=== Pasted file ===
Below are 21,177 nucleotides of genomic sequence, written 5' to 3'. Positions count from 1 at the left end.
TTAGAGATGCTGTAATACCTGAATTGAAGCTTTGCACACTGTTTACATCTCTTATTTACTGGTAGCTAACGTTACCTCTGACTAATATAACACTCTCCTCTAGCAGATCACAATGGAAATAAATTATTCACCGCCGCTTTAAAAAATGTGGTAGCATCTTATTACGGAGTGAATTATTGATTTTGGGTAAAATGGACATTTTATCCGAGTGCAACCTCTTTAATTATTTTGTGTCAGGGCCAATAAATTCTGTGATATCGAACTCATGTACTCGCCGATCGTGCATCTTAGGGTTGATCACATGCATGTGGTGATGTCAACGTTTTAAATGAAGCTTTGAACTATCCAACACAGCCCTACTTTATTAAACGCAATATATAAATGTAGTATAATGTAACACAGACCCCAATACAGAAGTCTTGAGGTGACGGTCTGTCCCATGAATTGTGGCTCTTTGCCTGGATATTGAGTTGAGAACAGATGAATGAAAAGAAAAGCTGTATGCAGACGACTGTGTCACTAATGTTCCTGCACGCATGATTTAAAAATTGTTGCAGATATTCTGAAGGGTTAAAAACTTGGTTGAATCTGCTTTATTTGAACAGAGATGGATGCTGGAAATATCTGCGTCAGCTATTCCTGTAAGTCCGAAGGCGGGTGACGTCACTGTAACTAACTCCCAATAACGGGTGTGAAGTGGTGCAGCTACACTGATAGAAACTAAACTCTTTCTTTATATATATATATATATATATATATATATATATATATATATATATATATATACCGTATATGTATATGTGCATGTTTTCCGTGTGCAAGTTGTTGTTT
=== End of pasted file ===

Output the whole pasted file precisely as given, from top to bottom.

Below are 21,177 nucleotides of genomic sequence, written 5' to 3'. Positions count from 1 at the left end.
TTAGAGATGCTGTAATACCTGAATTGAAGCTTTGCACACTGTTTACATCTCTTATTTACTGGTAGCTAACGTTACCTCTGACTAATATAACACTCTCCTCTAGCAGATCACAATGGAAATAAATTATTCACCGCCGCTTTAAAAAATGTGGTAGCATCTTATTACGGAGTGAATTATTGATTTTGGGTAAAATGGACATTTTATCCGAGTGCAACCTCTTTAATTATTTTGTGTCAGGGCCAATAAATTCTGTGATATCGAACTCATGTACTCGCCGATCGTGCATCTTAGGGTTGATCACATGCATGTGGTGATGTCAACGTTTTAAATGAAGCTTTGAACTATCCAACACAGCCCTACTTTATTAAACGCAATATATAAATGTAGTATAATGTAACACAGACCCCAATACAGAAGTCTTGAGGTGACGGTCTGTCCCATGAATTGTGGCTCTTTGCCTGGATATTGAGTTGAGAACAGATGAATGAAAAGAAAAGCTGTATGCAGACGACTGTGTCACTAATGTTCCTGCACGCATGATTTAAAAATTGTTGCAGATATTCTGAAGGGTTAAAAACTTGGTTGAATCTGCTTTATTTGAACAGAGATGGATGCTGGAAATATCTGCGTCAGCTATTCCTGTAAGTCCGAAGGCGGGTGACGTCACTGTAACTAACTCCCAATAACGGGTGTGAAGTGGTGCAGCTACACTGATAGAAACTAAACTCTTTCTTTATATATATATATATATATATATATATATATATATATATATATATATATATACCGTATATGTATATGTGCATGTTTTCCGTGTGCAAGTTGTTGTTT